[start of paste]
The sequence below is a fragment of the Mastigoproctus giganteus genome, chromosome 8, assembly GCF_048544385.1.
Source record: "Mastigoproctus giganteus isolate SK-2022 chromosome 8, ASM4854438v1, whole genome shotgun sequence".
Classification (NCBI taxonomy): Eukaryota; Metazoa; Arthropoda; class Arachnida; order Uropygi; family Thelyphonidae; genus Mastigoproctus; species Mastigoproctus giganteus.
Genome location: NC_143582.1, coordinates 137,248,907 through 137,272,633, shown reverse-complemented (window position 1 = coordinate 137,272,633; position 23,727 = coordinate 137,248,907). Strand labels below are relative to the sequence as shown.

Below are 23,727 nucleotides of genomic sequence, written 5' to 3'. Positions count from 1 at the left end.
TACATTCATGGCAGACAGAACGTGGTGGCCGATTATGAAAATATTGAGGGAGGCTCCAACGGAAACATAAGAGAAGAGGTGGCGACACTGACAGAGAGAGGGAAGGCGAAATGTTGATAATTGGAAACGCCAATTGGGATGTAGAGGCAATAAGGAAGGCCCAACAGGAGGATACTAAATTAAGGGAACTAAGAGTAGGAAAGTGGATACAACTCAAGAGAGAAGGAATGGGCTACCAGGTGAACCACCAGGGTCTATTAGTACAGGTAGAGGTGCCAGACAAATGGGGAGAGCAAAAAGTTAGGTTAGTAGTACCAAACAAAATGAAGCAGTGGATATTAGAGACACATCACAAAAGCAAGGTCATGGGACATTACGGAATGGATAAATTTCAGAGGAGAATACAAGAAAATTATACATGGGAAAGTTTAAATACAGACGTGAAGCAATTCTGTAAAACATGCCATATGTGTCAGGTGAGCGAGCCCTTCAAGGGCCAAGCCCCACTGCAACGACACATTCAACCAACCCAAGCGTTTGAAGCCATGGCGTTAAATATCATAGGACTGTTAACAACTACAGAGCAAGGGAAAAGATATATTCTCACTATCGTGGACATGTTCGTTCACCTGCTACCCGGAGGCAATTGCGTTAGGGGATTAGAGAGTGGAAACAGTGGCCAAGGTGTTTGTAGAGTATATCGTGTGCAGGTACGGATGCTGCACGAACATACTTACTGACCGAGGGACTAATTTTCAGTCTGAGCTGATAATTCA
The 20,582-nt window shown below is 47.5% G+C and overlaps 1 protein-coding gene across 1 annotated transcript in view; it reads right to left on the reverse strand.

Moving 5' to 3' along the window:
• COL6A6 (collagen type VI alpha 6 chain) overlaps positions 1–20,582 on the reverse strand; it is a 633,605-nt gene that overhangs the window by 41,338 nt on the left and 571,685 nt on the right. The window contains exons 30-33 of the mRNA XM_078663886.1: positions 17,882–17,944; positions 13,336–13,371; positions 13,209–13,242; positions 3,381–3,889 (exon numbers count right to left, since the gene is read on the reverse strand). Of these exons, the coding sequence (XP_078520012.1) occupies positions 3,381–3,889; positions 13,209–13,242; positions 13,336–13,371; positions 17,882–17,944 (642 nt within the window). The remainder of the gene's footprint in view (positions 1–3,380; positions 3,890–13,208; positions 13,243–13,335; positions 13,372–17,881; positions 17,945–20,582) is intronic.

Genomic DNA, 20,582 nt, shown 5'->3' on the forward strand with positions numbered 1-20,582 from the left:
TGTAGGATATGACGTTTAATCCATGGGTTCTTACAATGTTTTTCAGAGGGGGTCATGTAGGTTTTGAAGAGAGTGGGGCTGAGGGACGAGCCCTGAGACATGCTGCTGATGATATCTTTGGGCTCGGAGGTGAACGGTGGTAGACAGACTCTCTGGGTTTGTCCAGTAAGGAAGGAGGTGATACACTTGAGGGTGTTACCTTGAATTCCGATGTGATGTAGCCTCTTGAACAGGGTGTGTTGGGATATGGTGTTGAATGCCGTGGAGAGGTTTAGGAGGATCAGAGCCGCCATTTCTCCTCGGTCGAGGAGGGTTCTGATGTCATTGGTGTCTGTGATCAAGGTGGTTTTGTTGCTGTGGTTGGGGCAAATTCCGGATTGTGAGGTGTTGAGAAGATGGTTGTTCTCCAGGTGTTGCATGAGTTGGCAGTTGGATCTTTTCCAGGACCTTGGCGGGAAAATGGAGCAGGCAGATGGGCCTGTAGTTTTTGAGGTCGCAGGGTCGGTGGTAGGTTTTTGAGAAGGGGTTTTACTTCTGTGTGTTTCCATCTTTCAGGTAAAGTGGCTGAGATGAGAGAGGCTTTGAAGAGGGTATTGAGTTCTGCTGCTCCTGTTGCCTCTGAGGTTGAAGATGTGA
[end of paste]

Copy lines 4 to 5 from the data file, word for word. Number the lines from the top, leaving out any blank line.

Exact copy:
Genome location: NC_143582.1, coordinates 137,248,907 through 137,272,633, shown reverse-complemented (window position 1 = coordinate 137,272,633; position 23,727 = coordinate 137,248,907). Strand labels below are relative to the sequence as shown.

Below are 23,727 nucleotides of genomic sequence, written 5' to 3'. Positions count from 1 at the left end.